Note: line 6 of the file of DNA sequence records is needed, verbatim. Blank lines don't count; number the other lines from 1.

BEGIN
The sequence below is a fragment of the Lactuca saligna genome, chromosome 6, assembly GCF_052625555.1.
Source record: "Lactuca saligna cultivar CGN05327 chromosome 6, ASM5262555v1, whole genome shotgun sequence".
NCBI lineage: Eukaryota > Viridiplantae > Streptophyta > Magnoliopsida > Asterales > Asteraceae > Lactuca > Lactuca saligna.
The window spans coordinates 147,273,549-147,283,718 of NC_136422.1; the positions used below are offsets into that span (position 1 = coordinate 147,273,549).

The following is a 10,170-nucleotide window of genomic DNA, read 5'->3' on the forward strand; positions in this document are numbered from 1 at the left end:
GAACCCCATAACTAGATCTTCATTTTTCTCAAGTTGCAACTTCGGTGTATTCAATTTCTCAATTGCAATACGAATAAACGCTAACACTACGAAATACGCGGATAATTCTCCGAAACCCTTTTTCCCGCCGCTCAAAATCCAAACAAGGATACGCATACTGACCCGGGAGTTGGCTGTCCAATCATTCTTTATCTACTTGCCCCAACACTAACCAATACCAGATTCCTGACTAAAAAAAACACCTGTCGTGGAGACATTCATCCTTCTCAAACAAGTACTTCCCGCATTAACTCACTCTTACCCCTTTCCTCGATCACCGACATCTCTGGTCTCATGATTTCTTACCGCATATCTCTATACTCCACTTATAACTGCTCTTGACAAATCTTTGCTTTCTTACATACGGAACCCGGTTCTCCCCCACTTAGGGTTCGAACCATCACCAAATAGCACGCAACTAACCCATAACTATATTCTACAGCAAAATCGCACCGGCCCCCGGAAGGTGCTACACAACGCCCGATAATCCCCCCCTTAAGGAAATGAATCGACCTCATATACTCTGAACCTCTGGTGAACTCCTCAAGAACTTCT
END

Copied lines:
GAACCCCATAACTAGATCTTCATTTTTCTCAAGTTGCAACTTCGGTGTATTCAATTTCTCAATTGCAATACGAATAAACGCTAACACTACGAAATACGCGGATAATTCTCCGAAACCCTTTTTCCCGCCGCTCAAAATCCAAACAAGGATACGCATACTGACCCGGGAGTTGGCTGTCCAATCATTCTTTATCTACTTGCCCCAACACTAACCAATACCAGATTCCTGACTAAAAAAAACACCTGTCGTGGAGACATTCATCCTTCTCAAACAAGTACTTCCCGCATTAACTCACTCTTACCCCTTTCCTCGATCACCGACATCTCTGGTCTCATGATTTCTTACCGCATATCTCTATACTCCACTTATAACTGCTCTTGACAAATCTTTGCTTTCTTACATACGGAACCCGGTTCTCCCCCACTTAGGGTTCGAACCATCACCAAATAGCACGCAACTAACCCATAACTATATTCTACAGCAAAATCGCACCGGCCCCCGGAAGGTGCTACACAACGCCCGATAATCCCCCCCTTAAGGAAATGAATCGACCTCATATACTCTGAACCTCTGGTGAACTCCTCAAGAACTTCT